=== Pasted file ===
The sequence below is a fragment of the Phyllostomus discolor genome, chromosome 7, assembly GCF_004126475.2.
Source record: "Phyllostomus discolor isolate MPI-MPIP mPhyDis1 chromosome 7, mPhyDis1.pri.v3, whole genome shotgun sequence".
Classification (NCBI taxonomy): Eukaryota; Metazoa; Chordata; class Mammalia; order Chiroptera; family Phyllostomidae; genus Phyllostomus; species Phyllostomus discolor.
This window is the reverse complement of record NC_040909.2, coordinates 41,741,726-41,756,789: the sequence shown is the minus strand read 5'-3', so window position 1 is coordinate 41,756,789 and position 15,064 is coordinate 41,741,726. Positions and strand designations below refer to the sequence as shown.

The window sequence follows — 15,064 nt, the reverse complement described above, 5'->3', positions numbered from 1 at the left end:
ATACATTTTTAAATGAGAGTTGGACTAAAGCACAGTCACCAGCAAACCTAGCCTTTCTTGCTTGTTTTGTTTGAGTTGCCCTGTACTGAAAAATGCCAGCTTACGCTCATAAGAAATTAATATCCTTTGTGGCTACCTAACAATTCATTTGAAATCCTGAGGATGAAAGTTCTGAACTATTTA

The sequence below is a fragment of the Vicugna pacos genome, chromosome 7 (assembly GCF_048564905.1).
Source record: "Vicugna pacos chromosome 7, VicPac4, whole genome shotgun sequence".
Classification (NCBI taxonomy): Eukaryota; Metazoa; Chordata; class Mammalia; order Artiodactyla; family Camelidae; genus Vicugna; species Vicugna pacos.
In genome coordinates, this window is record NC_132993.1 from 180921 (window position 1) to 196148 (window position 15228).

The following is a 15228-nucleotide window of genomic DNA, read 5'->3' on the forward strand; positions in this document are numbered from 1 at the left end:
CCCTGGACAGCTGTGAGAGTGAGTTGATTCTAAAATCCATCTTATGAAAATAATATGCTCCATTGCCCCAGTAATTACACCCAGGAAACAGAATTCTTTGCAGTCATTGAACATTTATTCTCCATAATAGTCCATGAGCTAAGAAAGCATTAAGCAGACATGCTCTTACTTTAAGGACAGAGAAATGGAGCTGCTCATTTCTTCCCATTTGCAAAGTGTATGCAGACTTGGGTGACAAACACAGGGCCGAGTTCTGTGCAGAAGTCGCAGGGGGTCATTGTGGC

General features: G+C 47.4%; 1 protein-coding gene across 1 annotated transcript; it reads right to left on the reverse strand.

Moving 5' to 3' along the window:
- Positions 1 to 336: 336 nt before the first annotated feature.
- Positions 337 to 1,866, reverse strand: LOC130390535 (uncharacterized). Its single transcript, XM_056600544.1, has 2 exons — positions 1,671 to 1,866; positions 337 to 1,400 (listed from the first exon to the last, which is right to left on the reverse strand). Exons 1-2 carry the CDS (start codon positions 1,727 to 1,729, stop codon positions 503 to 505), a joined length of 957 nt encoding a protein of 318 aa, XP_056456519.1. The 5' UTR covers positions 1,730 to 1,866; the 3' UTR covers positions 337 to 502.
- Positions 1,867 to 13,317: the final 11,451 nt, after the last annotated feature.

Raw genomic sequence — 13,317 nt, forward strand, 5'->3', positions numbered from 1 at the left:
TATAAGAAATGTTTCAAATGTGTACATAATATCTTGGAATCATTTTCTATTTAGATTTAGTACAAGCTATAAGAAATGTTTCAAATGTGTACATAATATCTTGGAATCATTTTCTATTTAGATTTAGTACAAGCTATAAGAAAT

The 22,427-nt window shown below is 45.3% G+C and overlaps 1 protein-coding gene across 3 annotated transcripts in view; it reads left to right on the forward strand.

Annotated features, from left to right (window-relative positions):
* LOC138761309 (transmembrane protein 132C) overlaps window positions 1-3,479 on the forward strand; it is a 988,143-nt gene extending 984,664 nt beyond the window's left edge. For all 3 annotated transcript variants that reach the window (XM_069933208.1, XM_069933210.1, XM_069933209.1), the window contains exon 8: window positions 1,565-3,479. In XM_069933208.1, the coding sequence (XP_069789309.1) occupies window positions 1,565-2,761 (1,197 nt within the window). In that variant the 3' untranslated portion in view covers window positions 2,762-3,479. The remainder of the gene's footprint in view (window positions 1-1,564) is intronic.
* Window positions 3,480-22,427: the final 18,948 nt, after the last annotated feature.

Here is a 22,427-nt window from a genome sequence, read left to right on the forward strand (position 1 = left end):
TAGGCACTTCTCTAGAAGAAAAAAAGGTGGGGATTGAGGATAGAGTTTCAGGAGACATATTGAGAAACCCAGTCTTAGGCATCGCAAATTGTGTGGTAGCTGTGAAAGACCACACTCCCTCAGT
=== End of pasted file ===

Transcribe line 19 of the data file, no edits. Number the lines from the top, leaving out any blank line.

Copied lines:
TATAAGAAATGTTTCAAATGTGTACATAATATCTTGGAATCATTTTCTATTTAGATTTAGTACAAGCTATAAGAAATGTTTCAAATGTGTACATAATATCTTGGAATCATTTTCTATTTAGATTTAGTACAAGCTATAAGAAAT